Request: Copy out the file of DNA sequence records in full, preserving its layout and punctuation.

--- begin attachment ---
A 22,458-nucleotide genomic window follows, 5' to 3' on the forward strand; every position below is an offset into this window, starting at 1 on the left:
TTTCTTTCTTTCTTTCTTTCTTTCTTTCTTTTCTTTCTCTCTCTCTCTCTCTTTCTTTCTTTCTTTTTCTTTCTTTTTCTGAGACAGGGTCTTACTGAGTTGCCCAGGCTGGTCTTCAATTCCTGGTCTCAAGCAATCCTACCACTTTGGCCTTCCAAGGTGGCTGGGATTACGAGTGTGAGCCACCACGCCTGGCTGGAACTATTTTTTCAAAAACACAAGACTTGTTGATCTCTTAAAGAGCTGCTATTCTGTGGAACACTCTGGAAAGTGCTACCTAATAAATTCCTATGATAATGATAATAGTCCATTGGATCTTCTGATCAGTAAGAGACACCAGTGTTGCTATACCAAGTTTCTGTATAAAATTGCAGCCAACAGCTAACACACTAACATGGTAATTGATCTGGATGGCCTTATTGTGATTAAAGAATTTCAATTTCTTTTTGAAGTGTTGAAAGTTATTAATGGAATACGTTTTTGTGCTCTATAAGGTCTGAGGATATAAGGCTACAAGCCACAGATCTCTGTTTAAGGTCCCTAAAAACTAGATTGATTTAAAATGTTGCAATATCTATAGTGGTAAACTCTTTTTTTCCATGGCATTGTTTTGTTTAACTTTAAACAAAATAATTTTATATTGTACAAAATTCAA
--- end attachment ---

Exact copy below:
A 22,458-nucleotide genomic window follows, 5' to 3' on the forward strand; every position below is an offset into this window, starting at 1 on the left:
TTTCTTTCTTTCTTTCTTTCTTTCTTTCTTTTCTTTCTCTCTCTCTCTCTCTTTCTTTCTTTCTTTTTCTTTCTTTTTCTGAGACAGGGTCTTACTGAGTTGCCCAGGCTGGTCTTCAATTCCTGGTCTCAAGCAATCCTACCACTTTGGCCTTCCAAGGTGGCTGGGATTACGAGTGTGAGCCACCACGCCTGGCTGGAACTATTTTTTCAAAAACACAAGACTTGTTGATCTCTTAAAGAGCTGCTATTCTGTGGAACACTCTGGAAAGTGCTACCTAATAAATTCCTATGATAATGATAATAGTCCATTGGATCTTCTGATCAGTAAGAGACACCAGTGTTGCTATACCAAGTTTCTGTATAAAATTGCAGCCAACAGCTAACACACTAACATGGTAATTGATCTGGATGGCCTTATTGTGATTAAAGAATTTCAATTTCTTTTTGAAGTGTTGAAAGTTATTAATGGAATACGTTTTTGTGCTCTATAAGGTCTGAGGATATAAGGCTACAAGCCACAGATCTCTGTTTAAGGTCCCTAAAAACTAGATTGATTTAAAATGTTGCAATATCTATAGTGGTAAACTCTTTTTTTCCATGGCATTGTTTTGTTTAACTTTAAACAAAATAATTTTATATTGTACAAAATTCAA